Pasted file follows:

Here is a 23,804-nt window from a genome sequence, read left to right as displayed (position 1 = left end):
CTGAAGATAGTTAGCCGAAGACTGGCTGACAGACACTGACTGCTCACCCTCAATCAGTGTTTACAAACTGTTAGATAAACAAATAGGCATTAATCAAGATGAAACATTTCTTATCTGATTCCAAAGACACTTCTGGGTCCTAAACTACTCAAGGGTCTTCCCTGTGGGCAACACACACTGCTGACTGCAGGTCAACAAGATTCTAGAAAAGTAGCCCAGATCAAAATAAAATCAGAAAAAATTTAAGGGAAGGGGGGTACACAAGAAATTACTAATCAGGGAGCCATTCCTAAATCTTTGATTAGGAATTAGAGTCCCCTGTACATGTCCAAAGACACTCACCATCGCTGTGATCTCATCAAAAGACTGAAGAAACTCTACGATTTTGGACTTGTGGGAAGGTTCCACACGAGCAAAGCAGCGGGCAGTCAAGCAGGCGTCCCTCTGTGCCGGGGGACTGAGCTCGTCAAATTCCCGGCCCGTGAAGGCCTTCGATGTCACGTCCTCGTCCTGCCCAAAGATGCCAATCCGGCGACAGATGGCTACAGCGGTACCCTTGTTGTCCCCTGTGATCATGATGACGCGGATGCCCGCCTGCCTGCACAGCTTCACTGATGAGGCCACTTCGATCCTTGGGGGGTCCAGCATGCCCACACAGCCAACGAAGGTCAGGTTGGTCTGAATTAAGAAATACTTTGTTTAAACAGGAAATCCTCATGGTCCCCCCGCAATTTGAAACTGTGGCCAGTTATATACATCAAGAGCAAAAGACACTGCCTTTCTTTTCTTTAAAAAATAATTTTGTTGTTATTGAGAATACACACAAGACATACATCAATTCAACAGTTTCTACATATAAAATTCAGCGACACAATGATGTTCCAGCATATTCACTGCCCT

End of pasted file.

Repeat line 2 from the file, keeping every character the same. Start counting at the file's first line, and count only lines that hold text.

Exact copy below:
CTGAAGATAGTTAGCCGAAGACTGGCTGACAGACACTGACTGCTCACCCTCAATCAGTGTTTACAAACTGTTAGATAAACAAATAGGCATTAATCAAGATGAAACATTTCTTATCTGATTCCAAAGACACTTCTGGGTCCTAAACTACTCAAGGGTCTTCCCTGTGGGCAACACACACTGCTGACTGCAGGTCAACAAGATTCTAGAAAAGTAGCCCAGATCAAAATAAAATCAGAAAAAATTTAAGGGAAGGGGGGTACACAAGAAATTACTAATCAGGGAGCCATTCCTAAATCTTTGATTAGGAATTAGAGTCCCCTGTACATGTCCAAAGACACTCACCATCGCTGTGATCTCATCAAAAGACTGAAGAAACTCTACGATTTTGGACTTGTGGGAAGGTTCCACACGAGCAAAGCAGCGGGCAGTCAAGCAGGCGTCCCTCTGTGCCGGGGGACTGAGCTCGTCAAATTCCCGGCCCGTGAAGGCCTTCGATGTCACGTCCTCGTCCTGCCCAAAGATGCCAATCCGGCGACAGATGGCTACAGCGGTACCCTTGTTGTCCCCTGTGATCATGATGACGCGGATGCCCGCCTGCCTGCACAGCTTCACTGATGAGGCCACTTCGATCCTTGGGGGGTCCAGCATGCCCACACAGCCAACGAAGGTCAGGTTGGTCTGAATTAAGAAATACTTTGTTTAAACAGGAAATCCTCATGGTCCCCCCGCAATTTGAAACTGTGGCCAGTTATATACATCAAGAGCAAAAGACACTGCCTTTCTTTTCTTTAAAAAATAATTTTGTTGTTATTGAGAATACACACAAGACATACATCAATTCAACAGTTTCTACATATAAAATTCAGCGACACAATGATGTTCCAGCATATTCACTGCCCT